Case Study: A young adult with a mild to moderate intellectual disability is causing concerns. They run onto busy roads without heeding traffic and have already caused one accident to date. And that’s not the only problem. They sometimes expose themselves. Unsurprisingly, these behaviours have attracted the attention of authorities. Charges are filed and the matter scheduled for court. However, the presence of an intellectual disability immediately raises the question of whether the person can be held legally responsible for their behaviours. A psychological assessment indicates that the perpetrator has little if any understanding of legal proceedings, most certainly would not be able to instruct their lawyer or challenge a jury and has a questionable understanding of ‘right from wrong’. Subsequently, despite being declared ‘guilty’ the court is satisfied that the person is unfit to stand trial and adjusts the sentence accordingly.
Under such circumstances in Victoria, sentencing is conducted under the Crimes (Mental Impairment and Unfitness to be Tried) Act 1997 (CMIA). The legislation reflects an understanding that people with a mental impairment, whether due to mental illness or intellectual disability, may require different treatment if they are found responsible for legal transgressions. Other States and Territories also share special legislative provisions designed to accommodate circumstances where an individual is considered to have diminished responsibility due to mental impairment.
The sentences imposed under the CMIA can be either custodial or community-based. The former, involves detainment within a secure setting such as a prison, and the latter allows the sentence to be served within the community under specific conditions that will be decided according to the level of supervision considered necessary to reduce the risk of reoffending.
It all seems relatively straight forward until the matter of assessing risk is introduced into the equation. Under section 40 of Victoria’s CMIA, a risk assessment is a necessary part of regular reviews, particularly when a non-custodial sentence is applied.
Reviews of how the person is progressing with their order need to be conducted within a timeframe decided by the court. In this respect, the court needs to be satisfied of two main issues: (i) any significant changes to the person’s mental state or condition; (ii) the possible effect the conditions of the order are having – or may have – on the person’s behaviour, for example is the level of supervision and/or access to certain public facilities appropriate? The overlap of other relevant legislation and the suite of issues that the legislation seeks to accommodate to ensure the rights of the person with the disability are supported are intricate – hence confining this blog to the matter of risk and what it means operationally and in the eyes of the court.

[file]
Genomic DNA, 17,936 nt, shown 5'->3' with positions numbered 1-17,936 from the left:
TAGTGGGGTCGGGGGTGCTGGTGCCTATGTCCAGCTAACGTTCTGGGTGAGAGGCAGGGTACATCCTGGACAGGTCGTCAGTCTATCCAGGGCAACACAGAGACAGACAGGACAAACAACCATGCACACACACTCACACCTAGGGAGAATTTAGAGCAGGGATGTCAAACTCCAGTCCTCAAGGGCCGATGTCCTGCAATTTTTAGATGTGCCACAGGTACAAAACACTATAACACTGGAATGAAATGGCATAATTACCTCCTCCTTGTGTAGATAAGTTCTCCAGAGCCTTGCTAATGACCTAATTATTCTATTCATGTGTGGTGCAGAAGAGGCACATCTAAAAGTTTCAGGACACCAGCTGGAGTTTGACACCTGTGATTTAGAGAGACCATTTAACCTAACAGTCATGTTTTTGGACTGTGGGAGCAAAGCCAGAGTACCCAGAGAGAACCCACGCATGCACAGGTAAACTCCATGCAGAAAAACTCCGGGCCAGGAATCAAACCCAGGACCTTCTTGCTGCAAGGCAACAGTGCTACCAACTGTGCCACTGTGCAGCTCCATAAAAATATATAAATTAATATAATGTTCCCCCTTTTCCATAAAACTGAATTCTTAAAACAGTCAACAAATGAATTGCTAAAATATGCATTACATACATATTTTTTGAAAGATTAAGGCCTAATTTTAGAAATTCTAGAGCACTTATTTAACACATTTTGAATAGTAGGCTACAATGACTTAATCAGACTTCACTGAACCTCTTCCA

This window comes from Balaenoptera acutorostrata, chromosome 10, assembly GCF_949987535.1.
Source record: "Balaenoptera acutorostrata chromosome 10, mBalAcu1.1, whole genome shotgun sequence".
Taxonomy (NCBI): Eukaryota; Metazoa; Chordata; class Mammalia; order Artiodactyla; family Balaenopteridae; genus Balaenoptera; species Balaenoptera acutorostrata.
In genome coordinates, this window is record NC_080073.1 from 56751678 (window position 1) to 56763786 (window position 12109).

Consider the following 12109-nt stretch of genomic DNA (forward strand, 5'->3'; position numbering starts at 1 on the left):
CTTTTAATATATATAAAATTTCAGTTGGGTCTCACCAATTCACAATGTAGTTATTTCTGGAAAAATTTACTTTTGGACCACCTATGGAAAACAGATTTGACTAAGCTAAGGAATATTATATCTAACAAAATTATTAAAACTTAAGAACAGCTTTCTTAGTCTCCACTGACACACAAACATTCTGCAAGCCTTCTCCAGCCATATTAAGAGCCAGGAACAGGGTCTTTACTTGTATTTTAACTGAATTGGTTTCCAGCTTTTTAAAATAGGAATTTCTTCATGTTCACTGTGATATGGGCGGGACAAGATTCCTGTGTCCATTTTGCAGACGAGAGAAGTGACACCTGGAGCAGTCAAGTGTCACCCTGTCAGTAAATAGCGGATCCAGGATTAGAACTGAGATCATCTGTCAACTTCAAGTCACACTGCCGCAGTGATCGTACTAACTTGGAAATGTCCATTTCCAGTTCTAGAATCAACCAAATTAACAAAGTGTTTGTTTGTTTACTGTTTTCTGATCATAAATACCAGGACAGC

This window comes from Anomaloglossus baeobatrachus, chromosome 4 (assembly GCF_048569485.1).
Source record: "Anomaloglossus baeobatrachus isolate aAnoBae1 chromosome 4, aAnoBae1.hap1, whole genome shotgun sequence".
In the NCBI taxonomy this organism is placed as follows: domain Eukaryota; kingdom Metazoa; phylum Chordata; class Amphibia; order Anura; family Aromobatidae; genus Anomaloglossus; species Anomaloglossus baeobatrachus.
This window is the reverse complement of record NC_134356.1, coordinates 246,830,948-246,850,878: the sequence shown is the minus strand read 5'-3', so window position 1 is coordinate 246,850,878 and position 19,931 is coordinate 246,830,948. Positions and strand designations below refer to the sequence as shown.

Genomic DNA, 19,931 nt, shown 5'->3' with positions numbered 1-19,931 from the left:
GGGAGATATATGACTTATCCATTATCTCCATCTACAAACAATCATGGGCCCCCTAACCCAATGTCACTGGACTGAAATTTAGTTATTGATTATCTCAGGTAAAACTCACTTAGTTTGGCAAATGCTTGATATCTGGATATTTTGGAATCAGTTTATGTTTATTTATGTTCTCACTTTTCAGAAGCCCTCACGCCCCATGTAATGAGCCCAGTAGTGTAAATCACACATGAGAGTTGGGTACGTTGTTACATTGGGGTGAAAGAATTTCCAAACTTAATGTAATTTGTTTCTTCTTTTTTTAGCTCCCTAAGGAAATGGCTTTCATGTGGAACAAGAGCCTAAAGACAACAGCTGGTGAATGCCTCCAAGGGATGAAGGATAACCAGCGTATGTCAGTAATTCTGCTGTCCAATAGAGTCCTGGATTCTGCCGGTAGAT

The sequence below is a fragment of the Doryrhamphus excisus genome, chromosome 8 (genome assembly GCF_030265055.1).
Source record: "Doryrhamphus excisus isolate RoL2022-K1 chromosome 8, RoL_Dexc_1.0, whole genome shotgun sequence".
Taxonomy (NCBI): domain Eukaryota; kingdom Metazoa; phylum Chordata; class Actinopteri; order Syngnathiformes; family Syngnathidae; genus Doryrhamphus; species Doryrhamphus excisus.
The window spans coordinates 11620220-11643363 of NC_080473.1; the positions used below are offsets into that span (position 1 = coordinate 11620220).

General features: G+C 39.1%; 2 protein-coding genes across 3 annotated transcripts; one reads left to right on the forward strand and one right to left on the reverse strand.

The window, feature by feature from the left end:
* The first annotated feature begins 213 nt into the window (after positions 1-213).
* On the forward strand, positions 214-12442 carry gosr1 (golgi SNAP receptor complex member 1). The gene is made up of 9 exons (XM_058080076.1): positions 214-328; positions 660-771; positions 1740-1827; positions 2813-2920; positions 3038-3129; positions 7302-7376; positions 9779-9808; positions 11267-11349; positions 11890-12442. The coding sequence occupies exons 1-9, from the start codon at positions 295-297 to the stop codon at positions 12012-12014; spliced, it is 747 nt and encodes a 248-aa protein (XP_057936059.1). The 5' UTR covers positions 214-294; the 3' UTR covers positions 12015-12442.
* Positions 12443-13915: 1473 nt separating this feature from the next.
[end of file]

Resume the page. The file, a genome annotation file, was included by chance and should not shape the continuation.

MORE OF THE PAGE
The issue of risk becomes potentially problematic when placed within the context of criminal behaviour. From a criminal perspective, behaviour that is placing people (including the perpetrator) at risk is considered a deliberate or at least thoughtless act that needs to be stopped. The purposes of sentencing not only focus on the need to deter the perpetrator from re-offending but to dissuade the community from engaging in similar acts.
However, the motivation to engage in anti-social activities is a moot point when perpetrated by someone who apparently fails to understand the gravity of their behaviour, and this is the issue with the case study above. From a psychological perspective, the behaviour is not being perpetrated as a means of wilful noncompliance. In fact, the causes of behaviour may remain unknown, despite the efforts of copious practitioners. Psychologists called to assess and provide evidence typically need to wade their way through a slew of earlier reports and clinical opinions beforehand as part of their own assessment. Nonetheless, the court posits the question, “How will the risk of re-offending be managed in such a way that the situation doesn’t arise in future?”